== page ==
A cerebral venous thrombosis (CVT) is a blood clot in a vein of the brain. It is a rare form of stroke.
A blood clot may develop because of 1 or more of the following:
- A medical issue or treatment that makes the blood clot when it shouldn’t
- Injury in the area
- Clots that form somewhere else in the body and travel through the blood flow
The clot blocks the flow of blood. It may lead to leaking and bleeding in the brain and damage to brain tissue.
CVT is more common in people who are age 50 years and older. It is also more common in women with higher levels of estrogen.
Other things that may increase the risk of CVT include:
- Blood clotting disorders, such as factor V Leiden and antiphospholipid antibodies
- Higher levels of estrogen from contraceptives, hormone replacement therapy, pregnancy, or the period after giving birth
- Infections of the ear, face, or neck
- Procedures that had access to blood or cerebral spinal fluid
- Health problem that affects the entire body, such as lupus
- Blood disorders, such as anemia
Symptoms may be:
- Pain in ear or jaw
- Problems seeing, such as blurred vision
- Swelling in scalp
- Problems understanding what is said
- Dulled senses
The doctor will ask about your symptoms and health history. A friend or family member may be asked this information for a person who is not able to do so. A physical exam will be done. The doctor may suspect problems in the brain due to symptoms. Images of the brain will be done such as:
Treatment will help to restore normal blood flow. Care will often start in the hospital. This will allow them to check for complications. The blood clot will need to be dissolved or removed. Options are:
Blood thinners will be given to break up the clot and keep new clots from forming. It may be given by IV, injection, or pills. How long it is taken depends on what caused the CVT.
Other medicine may be needed to treat complications.
Surgery may be done to remove the clot in people who do not improve with medicine. A tube is passed through blood vessels to the clot. It may be removed, or medicine may be passed straight to the clot.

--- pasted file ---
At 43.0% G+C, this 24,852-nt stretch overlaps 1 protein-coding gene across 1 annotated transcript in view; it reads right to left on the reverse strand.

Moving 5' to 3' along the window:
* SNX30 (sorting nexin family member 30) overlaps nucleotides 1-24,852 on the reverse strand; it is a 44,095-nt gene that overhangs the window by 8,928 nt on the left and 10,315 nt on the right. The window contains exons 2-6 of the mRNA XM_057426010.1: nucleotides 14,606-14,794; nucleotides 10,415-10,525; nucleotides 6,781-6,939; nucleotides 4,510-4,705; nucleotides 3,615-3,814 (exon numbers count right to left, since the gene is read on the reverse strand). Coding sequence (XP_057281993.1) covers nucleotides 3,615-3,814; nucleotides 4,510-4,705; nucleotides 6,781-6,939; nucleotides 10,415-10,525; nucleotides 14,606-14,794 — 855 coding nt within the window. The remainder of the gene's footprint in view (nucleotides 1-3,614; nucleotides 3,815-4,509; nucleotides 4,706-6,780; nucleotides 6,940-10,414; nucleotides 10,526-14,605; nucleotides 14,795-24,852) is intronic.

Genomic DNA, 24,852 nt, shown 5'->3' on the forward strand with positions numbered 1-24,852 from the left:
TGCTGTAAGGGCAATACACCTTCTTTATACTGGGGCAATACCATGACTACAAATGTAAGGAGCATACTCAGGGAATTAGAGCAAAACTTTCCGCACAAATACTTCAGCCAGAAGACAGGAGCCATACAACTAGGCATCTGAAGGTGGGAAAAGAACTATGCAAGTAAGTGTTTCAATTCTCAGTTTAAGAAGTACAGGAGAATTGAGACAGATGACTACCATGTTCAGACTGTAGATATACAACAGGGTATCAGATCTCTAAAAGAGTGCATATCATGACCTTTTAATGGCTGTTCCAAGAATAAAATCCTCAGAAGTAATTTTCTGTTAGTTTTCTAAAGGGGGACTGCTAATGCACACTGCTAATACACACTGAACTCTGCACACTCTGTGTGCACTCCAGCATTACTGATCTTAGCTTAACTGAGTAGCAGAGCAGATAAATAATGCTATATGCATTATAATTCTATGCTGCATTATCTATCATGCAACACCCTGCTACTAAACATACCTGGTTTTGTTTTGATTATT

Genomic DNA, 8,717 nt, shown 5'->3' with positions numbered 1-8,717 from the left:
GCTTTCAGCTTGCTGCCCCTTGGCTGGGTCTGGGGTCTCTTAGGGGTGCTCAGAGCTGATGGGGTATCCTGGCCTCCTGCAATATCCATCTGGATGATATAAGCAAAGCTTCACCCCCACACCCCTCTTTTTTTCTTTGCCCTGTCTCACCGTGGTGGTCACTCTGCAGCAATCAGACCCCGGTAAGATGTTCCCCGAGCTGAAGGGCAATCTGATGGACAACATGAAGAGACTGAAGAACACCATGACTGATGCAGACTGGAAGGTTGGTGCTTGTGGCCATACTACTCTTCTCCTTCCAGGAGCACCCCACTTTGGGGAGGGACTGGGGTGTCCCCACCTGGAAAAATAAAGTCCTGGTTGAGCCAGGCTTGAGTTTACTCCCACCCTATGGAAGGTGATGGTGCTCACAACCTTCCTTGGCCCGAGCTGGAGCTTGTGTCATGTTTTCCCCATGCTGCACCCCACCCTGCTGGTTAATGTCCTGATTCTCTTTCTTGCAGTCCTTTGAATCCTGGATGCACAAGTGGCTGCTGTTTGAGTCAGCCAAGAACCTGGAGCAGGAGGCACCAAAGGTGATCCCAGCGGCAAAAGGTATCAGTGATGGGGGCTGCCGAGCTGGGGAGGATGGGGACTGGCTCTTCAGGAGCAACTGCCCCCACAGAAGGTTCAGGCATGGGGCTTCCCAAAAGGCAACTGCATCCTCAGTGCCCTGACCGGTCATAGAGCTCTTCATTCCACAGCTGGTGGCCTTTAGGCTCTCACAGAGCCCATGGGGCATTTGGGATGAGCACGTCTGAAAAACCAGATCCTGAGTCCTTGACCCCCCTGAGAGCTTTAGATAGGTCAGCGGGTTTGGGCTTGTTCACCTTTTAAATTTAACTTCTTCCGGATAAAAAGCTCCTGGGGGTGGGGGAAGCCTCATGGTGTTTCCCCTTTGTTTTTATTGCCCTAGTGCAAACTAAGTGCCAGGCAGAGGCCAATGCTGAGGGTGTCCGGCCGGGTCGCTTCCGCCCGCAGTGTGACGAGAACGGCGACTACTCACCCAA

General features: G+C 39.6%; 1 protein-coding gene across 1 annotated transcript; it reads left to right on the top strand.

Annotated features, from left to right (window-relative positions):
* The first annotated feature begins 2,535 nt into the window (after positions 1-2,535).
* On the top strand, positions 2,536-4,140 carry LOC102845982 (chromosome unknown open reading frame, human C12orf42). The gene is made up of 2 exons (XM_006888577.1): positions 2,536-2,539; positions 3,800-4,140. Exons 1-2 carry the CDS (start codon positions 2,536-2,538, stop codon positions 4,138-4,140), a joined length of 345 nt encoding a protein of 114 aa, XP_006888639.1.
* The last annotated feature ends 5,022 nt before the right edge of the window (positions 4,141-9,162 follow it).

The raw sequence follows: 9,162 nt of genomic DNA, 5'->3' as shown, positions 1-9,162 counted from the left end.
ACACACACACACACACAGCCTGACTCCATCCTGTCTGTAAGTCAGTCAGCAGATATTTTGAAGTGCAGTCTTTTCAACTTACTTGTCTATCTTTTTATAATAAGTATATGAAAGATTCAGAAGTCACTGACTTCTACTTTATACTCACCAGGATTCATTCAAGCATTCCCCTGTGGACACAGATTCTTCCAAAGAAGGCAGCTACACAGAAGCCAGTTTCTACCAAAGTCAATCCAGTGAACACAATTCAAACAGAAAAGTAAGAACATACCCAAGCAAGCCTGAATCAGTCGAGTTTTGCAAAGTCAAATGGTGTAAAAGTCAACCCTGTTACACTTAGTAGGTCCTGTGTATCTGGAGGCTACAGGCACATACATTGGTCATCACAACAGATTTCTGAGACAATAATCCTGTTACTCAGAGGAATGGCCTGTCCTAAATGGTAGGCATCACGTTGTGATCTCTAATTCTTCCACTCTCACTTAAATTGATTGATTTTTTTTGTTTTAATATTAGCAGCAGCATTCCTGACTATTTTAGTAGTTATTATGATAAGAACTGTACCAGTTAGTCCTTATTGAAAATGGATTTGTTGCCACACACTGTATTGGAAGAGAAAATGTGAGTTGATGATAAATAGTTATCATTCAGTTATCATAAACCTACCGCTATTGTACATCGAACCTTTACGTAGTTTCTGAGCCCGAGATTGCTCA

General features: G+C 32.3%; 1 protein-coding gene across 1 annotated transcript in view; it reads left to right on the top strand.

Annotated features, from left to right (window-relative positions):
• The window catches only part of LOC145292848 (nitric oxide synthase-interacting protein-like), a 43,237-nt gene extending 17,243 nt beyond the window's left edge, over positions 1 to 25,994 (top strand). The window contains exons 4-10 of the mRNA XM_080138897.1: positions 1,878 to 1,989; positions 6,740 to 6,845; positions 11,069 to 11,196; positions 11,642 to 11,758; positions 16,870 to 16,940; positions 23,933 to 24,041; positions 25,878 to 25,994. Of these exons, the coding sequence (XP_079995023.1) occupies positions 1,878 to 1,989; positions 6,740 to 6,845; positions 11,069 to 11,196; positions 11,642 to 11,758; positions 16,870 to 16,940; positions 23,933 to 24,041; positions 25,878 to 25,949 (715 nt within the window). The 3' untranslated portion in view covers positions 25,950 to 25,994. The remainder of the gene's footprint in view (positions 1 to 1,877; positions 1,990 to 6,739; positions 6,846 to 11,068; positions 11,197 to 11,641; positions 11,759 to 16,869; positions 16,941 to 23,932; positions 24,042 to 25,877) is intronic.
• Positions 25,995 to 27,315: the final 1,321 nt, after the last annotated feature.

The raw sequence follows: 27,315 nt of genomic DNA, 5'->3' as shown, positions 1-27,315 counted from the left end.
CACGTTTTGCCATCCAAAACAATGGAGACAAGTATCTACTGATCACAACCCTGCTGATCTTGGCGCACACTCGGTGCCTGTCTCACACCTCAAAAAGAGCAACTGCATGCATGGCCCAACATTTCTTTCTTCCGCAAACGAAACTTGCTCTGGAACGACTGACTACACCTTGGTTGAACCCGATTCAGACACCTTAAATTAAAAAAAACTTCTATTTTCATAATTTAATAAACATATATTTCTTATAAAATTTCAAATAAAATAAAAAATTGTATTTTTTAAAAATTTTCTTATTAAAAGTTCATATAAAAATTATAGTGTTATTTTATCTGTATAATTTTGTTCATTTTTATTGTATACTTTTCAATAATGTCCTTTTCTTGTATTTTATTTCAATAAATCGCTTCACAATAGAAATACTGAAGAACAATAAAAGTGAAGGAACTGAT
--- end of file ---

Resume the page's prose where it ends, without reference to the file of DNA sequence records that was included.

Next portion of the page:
Other care may be needed to treat problems created by the blood clot.
There are no guidelines to prevent a first CVT. Steps may help to decrease the risk of a second stroke in some. This may include long-term medicine or treatment during pregnancy.
Centers for Disease Control and Prevention http://www.cdc.gov
National Stroke Association http://www.stroke.org
Health Canada https://www.canada.ca/en/health-canada.html
Heart and Stroke Foundation http://www.heartandstroke.ca
Cerebral vein and cerebral venous sinus thrombosis. Comprehensive Stroke Center—University of Michigan Health System website. Available at: http://www.med.umich.edu/1libr/Stroke/SinusVeinThrombosis.pdf. Updated July 2016. Accessed October 4, 2019.
Cerebral venous sinus thrombosis (CVST). Johns Hopkins Medicine website. Available at: https://www.hopkinsmedicine.org/health/conditions-and-diseases/cerebral-venous-sinus-thrombosis. Accessed October 4, 2019.
Cerebral venous thrombosis (CVT). EBSCO DynaMed website. Available at: https://www.dynamed.com/condition/cerebral-venous-thrombosis-cvt-in-adults . Updated June 6, 2018. Accessed October 4, 2019.
- Reviewer: EBSCO Medical Review Board Daniel A. Ostrovsky, MD
- Review Date: 08/2020
- Update Date: 09/23/2020